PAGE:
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Topical. I know there are good mathematical theories in which "Higgs" is used, in a geometrical sense. Would someone care to explain?

To clarify, I'd like to know about Higgs bundles on Riemann surfaces, rather than the standard model of high-energy physics.

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Dear Charles. I think that (1) it's kind of complicated, as reflected by the rather complicated form of the standard model's Lagrangian: (2) It's not fair to simply ask for someone to explain: you should first show that you have invested some effort in learning something about the Higgs mechanism, and then you may ask your question. – André Henriques Jul 4 '12 at 19:02
@Charles: If you'd listen to a previous advice and are ready to work to deserve an explanation ... there is a little book by D. Bleecker (Gauge Theory and Variational Principles) that does a good job of providing a dictionnary between a physicist's view of gauge theory and a mathematician's view of it. Section 10.3 is an introduction to the Higgs mechanism. – alvarezpaiva Jul 4 '12 at 20:02
I wasn't asking about the standard model. – Charles Matthews Jul 4 '12 at 21:26
@alvarezpaiva Actually this is uncalled-for. One of my undergraduate students went on to do Ph.D. work at Oxford on Higgs bundles. In those days I did work at understanding the mathematics, but it was quite some time ago. I said geometrical theories in that sense. – Charles Matthews Jul 4 '12 at 21:33
@Charles: I'm sorry, that's not what I meant with my comment. I find it ridiculous that one should have to "work to deserve" an explanation or that it is "unfair" to simply ask for an introduction to some topic. If that were the case, this site would make little sense, to me at least. The ellipsis after my comment was too feeble an indication of what I was thinking. Again, my apologies, and I hope the people that voted my comment up understood it's true meaning. – alvarezpaiva Jul 4 '12 at 23:31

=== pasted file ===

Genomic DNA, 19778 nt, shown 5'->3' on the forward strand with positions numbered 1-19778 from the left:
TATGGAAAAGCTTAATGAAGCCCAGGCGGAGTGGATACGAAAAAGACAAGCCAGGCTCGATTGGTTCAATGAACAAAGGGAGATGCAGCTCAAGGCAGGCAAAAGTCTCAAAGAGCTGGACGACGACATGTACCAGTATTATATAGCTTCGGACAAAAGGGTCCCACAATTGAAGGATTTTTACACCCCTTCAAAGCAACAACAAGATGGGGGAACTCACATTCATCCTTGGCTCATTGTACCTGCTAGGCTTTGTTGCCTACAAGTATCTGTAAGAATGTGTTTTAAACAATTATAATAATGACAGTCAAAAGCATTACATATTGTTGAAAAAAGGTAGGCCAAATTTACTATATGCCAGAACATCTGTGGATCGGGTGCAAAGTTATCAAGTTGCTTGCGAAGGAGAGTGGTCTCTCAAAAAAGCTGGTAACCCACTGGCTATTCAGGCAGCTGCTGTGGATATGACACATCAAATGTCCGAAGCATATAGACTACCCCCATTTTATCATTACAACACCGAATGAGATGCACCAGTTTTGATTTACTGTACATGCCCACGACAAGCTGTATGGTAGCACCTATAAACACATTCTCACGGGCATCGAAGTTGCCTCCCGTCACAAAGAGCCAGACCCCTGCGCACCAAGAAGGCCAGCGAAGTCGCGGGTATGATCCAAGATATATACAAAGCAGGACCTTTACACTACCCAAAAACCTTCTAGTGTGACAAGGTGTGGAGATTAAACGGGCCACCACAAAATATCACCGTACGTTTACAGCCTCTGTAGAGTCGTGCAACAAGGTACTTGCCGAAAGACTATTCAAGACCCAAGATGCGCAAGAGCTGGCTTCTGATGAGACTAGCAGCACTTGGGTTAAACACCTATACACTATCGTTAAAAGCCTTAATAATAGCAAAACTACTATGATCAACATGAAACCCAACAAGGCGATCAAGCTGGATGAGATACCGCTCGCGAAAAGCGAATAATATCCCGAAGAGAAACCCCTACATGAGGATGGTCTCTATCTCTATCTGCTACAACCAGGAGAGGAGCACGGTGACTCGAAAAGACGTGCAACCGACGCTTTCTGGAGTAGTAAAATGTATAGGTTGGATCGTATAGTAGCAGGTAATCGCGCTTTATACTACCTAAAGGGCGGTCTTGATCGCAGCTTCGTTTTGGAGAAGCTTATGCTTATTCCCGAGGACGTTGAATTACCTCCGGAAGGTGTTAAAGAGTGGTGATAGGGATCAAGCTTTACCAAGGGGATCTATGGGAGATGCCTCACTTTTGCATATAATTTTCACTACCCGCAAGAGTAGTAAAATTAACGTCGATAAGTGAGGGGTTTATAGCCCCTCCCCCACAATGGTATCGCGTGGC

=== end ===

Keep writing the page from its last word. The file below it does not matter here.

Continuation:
up vote 17 down vote accepted

Since you are asking about Higgs bundles, I can say a few words here. These were introduced by Hitchin in the mid 1980's, although I'm not sure he used this term. One can look at the introduction to his paper "The self-duality equations on Riemann surfaces" for some of the motivation and background. In brief outline, he starts from a gauge theoretic perspective: the initial data is a pair consisting of a vector bundle with connection on a compact Riemann surface $X$ and additional vector valued $1$-form (the Higgs field) subject to the equations referred to above. One of his main results is that such a pair is equivalent to a pair $(E,\theta)$ -- now called a Higgs bundle -- consisting of a holomorphic vector bundle and holomorphic section $\theta\in \Gamma(\Omega_X^1\otimes End(E))$ satisfying a suitable stability condition. One consequence is:

Theorem. There is a correspondence between irreducible representations of $\pi_1(X)$ and stable Higgs bundles of degree $0$.

Simpson rightly christened (a generalization of) this the nonabelian Hodge theorem. It is indeed a beautiful and fundamental theorem. It generalizes an earlier theorem of Narasimhan and Seshadri that corresponds to the case where the Higgs field is zero. These objects also make their appearance in Geometric Langlands -- but I'm hardly the right person to discuss these aspects. I could go on, but I think I'll stop here.

Perhaps I may add that the underlying geometry is very rich. Both the representation and Higgs sides admit natural moduli problems. Under this correspondence, the two moduli spaces are homemorphic but are analytically distinct. In fact, the complex structures behave like $i$ and $j$ of the quaternions, and together with a natural symplectic structure, constitute a hyper Kähler manifold (away from the singularities). Such things are quite rare. On the Higgs side, there is some additional geometry: A $\mathbb{C}^*$-action obtained by dilating the Higgs field, and the Hitchin fibration obtained by sending a Higgs bundle $(E,\theta)$ to the characteristic polynomial of $\theta$. The latter turns out to form a completely integrable system, that is the smooth fibres are Langrangian with respect to the symplectic structure. Arguments from symplectic geometry show that these are tori, although in fact, these fibres turn out to be abelian varieties. What is even more remarkable is that part of this story carries over into positive characteristic and had played an important role in Ngo's work. I understand very little of this, so instead I'll direct interested readers to the recent Bulletin article by Nadler.

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